AbstractGreen hydrogen is emerging as one of the most promising alternatives to replace fossil fuels. While hydrogen gas has a good energy density by weight, its poor energy density by volume requires it to be stored under high pressure for commercial use. The hydrogen infrastructure developed to handle this high pressure hydrogen contains multiple components made of polymers as sealing agents. Although polymers do not react chemically with hydrogen gas, they undergo a mechanical failure when high pressure hydrogen gas is suddenly depressurized. This phenomenon known as 'rapid decompression failure' occurs due to the diffusion of hydrogen through polymer and getting trapped inside pre-existing cavities or voids. In this paper, a continuum mechanics-based coupled diffusion-deformation-damage model was developed to predict the hydrogen distribution, stress distribution, and damage propagation inside the polymer while it undergoes rapid decompression failure. The polymer was modeled as a hyperelastic material because it represents the nonlinear material response observed in uniaxial tensile tests perfectly. The effects of hydrogen diffusivity, pre-existing cavity size, cavity location, applied hydrogen pressure, and depressurization rate on damage initiation were studied. It was found that the coefficient of diffusion plays an important role in damage initiation and damage was mostly concentrated in the inside areas rather than near the surface. Experiments were conducted with EPDM polymer which agreed well with the predicted trends using the given model. The effect of adding carbon black and silica filler particles and plasticizer to the pure EPDM polymer was also studied. It was found that damage during RDF decreases with the addition of fillers, but increases with the addition of the plasticizer. Finally, the damage evolution in the presence of two cavities was also studied, and was found that the interaction of stress fields around the cavities alters the damage occurring during RDF.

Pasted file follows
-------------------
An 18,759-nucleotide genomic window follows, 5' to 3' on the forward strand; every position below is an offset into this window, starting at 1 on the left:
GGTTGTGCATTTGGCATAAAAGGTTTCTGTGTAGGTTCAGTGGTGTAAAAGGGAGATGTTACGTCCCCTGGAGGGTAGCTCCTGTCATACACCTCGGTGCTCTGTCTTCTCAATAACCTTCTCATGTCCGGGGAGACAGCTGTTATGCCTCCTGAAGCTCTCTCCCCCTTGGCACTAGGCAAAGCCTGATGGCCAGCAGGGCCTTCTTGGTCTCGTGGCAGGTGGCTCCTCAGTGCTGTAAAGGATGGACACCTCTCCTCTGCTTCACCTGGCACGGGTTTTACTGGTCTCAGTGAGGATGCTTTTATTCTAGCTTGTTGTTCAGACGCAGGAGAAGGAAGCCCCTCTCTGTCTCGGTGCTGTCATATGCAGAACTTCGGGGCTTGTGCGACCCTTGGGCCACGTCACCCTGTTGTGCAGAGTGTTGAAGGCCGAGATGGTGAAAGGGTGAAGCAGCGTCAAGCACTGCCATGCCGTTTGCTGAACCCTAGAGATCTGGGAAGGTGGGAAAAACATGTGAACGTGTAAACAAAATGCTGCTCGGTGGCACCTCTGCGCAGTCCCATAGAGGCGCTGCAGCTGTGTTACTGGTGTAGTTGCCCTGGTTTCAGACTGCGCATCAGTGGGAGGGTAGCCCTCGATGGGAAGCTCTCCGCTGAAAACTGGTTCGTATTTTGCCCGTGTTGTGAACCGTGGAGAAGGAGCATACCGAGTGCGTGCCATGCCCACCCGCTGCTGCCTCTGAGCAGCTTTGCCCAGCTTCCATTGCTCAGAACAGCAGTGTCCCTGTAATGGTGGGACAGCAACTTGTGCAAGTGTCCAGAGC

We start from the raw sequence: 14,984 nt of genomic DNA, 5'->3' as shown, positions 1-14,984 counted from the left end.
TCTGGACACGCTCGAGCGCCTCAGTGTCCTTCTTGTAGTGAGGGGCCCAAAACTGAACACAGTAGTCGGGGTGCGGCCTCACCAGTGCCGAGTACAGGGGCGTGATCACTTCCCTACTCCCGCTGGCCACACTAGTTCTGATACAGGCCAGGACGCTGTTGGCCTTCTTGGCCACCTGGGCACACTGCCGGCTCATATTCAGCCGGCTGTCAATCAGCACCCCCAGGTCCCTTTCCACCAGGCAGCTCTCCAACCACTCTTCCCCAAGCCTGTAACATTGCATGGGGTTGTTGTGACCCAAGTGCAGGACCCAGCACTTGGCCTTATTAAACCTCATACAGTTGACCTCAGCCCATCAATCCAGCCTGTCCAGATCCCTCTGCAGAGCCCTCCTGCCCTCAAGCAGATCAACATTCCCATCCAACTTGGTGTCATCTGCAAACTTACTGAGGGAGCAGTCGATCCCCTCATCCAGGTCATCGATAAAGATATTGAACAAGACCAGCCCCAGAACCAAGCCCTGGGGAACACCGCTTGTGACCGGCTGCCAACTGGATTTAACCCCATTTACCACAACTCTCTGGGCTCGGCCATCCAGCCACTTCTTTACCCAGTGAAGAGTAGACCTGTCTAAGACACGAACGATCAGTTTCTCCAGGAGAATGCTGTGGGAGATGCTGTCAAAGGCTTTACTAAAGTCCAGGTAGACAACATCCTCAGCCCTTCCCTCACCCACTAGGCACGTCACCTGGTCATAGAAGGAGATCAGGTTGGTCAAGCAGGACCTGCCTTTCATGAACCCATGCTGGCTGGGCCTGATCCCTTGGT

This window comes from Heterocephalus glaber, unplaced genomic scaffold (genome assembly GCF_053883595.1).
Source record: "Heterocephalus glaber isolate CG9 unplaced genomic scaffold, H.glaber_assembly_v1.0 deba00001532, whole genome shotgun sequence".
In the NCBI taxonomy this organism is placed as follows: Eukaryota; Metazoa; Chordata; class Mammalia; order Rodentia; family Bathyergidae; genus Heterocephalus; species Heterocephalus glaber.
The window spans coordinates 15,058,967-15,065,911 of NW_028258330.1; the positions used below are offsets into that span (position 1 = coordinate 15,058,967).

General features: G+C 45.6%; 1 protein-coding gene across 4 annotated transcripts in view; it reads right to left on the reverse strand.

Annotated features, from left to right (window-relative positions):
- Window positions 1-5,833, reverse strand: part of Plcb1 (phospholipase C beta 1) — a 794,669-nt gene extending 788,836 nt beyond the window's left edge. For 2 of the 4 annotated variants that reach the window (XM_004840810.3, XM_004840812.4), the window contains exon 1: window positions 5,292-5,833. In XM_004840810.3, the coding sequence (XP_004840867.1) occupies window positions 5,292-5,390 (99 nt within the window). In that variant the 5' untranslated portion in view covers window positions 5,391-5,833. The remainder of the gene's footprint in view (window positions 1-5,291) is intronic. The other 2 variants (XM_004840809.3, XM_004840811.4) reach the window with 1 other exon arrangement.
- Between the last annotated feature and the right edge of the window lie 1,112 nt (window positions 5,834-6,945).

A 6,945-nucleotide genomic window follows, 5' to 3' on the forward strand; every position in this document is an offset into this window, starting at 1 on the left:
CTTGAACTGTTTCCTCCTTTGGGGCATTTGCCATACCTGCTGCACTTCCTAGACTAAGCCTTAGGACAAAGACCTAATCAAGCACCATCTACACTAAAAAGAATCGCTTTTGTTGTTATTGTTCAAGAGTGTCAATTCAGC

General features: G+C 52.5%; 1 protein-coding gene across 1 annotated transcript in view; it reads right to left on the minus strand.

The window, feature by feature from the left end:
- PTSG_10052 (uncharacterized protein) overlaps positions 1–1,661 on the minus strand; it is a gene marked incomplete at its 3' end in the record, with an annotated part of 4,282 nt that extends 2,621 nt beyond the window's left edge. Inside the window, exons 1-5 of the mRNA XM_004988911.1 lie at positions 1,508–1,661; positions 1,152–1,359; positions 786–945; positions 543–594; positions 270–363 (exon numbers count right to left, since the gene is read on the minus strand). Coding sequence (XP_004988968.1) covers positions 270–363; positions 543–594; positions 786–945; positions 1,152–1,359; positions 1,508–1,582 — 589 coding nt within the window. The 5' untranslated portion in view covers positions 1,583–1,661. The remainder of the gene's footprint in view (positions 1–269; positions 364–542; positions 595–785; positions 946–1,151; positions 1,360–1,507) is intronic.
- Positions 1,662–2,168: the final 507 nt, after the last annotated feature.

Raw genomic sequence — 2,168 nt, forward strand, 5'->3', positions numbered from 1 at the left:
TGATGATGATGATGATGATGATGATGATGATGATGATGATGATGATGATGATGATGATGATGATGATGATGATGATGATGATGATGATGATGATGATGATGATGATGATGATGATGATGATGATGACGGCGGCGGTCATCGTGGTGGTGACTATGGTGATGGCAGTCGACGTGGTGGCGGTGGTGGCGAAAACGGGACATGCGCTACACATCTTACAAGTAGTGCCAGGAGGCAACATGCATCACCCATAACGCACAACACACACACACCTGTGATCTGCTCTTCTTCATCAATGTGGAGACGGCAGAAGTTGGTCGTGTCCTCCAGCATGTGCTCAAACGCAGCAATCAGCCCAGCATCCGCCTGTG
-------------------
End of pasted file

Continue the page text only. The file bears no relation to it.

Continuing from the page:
Published: September 7, 2023